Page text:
The Office of Personnel Management yesterday asked federal departments and agencies to ease the financial burden on federal workers called to active duty from the reserves by paying the employees' share of medical insurance costs for a year and by keeping their specific jobs open until they return from military duty.

"We felt we wanted to go as far as we could to be supportive," said OPM Deputy Director Bill R. Phillips. "They shouldn't have to worry about this when they're saying goodbye."

More than 1.1 million reserves are awaiting the call from President Bush for duty in connection with the Iraq crisis. The federal government, with 2.4 million workers nationwide, has 125,000 employees holding selected reserve status, the group eligible to be called up.

There are another 16,000 selected reservists who work for the U.S. Postal Service, and Postmaster General Anthony M. Frank said in an interview yesterday that the agency has decided to pay the personal medical benefits contribution for 13 weeks for any employee called into service.

"They are really taking a financial blow," said Frank, who estimated a cost to the Postal Service of as much as $500,000. "We think it's the right thing to do, to help out."

The contrasts between protection for employees in the private and public sectors are sharp.

Federal employees who are reservists, and their families, are automatically covered by the military's health benefits plan once they are called to reserve duty, but the coverage is more limited than other plans and, in most cases, would not enable a federal employee to remain with a specific physician or hospital.

Federal rules say federal employees can keep their chosen medical plan for one year after being called into reserve duty provided they continue to pay their contribution to the plan. But after a year, the employee must convert to a "nongroup contract" if he desires coverage over what the military provides. These policies are generally much more expensive than those offered to federal employees.

There is little that federal law requires private employers to do to help ease the economic pain of converting from a civilian to a military pay scale. At a minimum, companies are required by federal employment law to provide at least the same benefits for reservists that they give to anyone else taking a leave of absence.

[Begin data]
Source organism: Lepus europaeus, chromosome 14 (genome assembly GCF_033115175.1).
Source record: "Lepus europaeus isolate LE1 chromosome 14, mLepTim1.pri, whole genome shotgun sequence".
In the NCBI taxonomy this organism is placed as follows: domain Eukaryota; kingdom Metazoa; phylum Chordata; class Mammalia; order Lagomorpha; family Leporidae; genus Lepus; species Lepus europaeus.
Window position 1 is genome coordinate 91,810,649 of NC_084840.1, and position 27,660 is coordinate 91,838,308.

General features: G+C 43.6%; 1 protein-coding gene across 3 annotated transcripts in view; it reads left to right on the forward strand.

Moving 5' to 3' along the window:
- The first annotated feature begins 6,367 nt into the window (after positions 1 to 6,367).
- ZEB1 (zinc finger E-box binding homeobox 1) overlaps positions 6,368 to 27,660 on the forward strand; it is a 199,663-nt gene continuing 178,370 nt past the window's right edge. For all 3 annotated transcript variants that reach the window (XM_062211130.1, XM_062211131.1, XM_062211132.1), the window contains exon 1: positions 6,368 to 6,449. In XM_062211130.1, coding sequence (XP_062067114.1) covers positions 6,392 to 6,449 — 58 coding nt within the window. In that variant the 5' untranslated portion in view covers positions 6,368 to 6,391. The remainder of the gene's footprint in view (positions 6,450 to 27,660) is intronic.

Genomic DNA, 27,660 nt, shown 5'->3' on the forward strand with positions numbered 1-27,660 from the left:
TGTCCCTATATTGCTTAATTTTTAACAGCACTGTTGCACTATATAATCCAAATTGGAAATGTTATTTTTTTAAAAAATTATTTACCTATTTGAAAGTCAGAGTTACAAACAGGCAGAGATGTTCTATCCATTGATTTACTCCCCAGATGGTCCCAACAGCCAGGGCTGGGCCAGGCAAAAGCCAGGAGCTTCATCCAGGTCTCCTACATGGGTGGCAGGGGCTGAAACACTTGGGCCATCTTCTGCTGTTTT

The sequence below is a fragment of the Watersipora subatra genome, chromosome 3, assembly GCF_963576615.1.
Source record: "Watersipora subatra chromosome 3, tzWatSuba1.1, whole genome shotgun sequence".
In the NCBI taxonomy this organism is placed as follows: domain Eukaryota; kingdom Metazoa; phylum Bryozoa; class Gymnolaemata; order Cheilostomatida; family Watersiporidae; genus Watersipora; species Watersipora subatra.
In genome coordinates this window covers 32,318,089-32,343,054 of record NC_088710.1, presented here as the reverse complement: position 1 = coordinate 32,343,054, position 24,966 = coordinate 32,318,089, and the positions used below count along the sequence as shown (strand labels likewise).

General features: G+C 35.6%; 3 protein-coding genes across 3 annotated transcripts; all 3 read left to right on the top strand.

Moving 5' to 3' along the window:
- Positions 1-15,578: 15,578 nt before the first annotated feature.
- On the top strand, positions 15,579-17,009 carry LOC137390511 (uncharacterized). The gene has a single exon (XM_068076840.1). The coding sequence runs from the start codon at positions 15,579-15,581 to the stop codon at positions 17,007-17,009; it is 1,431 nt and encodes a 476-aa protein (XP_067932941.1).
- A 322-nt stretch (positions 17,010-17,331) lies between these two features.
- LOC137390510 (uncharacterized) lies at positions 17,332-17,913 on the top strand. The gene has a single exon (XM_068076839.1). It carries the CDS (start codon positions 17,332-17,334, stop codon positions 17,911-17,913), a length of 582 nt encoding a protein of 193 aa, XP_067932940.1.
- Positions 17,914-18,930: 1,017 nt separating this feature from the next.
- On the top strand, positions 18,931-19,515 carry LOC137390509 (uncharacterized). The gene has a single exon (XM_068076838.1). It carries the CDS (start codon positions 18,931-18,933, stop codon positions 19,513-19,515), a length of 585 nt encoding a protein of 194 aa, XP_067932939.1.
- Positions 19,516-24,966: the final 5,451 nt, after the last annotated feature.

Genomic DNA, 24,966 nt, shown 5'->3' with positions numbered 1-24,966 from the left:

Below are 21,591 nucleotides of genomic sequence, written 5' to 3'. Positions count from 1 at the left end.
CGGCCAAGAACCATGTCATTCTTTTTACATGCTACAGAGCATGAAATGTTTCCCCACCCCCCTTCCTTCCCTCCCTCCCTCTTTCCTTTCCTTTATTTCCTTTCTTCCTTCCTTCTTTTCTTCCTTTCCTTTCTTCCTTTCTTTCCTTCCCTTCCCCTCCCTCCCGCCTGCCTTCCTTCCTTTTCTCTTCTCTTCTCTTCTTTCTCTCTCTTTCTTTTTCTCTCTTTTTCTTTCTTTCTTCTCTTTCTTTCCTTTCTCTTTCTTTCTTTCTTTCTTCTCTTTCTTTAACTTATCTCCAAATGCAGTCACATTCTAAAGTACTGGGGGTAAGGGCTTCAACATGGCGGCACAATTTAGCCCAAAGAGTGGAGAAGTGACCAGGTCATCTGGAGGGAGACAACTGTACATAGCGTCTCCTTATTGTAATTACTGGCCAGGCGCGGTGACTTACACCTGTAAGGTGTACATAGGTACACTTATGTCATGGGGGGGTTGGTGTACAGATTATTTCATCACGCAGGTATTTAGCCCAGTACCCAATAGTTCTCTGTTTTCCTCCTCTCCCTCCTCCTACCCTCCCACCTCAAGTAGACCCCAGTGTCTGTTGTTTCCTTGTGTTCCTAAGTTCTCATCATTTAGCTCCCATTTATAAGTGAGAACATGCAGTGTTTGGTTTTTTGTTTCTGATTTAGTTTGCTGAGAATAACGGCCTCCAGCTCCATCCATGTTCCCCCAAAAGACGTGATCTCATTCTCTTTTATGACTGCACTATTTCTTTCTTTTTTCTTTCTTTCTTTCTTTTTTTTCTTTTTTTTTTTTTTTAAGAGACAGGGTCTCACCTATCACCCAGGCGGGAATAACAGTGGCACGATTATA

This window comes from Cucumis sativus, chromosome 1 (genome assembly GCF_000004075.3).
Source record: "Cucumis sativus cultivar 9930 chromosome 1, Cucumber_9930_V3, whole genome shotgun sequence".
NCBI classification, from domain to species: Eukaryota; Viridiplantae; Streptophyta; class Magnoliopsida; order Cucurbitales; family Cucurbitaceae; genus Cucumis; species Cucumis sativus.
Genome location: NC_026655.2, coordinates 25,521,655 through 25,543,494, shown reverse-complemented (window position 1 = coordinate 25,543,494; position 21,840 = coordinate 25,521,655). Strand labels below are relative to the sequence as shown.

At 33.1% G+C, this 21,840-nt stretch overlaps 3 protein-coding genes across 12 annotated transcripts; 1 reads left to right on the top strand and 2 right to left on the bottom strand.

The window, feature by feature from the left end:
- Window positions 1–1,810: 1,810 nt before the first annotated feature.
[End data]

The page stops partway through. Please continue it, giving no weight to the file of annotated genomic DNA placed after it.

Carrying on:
The primary economic protection for reservists comes from the Soldiers and Sailors Civil Relief Act, enacted in 1940. A provision of the act, regarding creditors, places a 6 percent interest rate ceiling on consumer debts such as home mortgages, credit cards and auto loans. But the law allows a court to waive the ceiling if an individual can afford to pay more.

"What I've been telling reservists is that they need to go talk to creditors if they think they're going to have trouble paying," said Michael Higgins of the House Armed Services subcommittee on military personnel and compensation.

Rep. G.V. "Sonny" Montgomery (D-Miss.), chairman of the House Veterans' Affairs Committee, sent a letter yesterday to Defense Secretary Richard B. Cheney outlining the problems facing reservists in this area and asking if new legislation was needed.

The OPM memorandum, which was sent to executive department and agency heads yesterday, asked that federal reservists be placed on leave without pay "given the uncertain duration" of the call to active duty, a designation that would protect employees' health benefits and life insurance for an extended period. It also asked departments to "detail" rather than reassign remaining employees to fill vacated positions.

Under the law, reservists are guaranteed that they will not lose pay or rank, although their specific job could be taken away from them.

"We want to send a signal to employees involved that they're going to come back to their same positions," said Don Winstead, acting deputy assistant director for pay programs at OPM. "It's a gesture to the employees."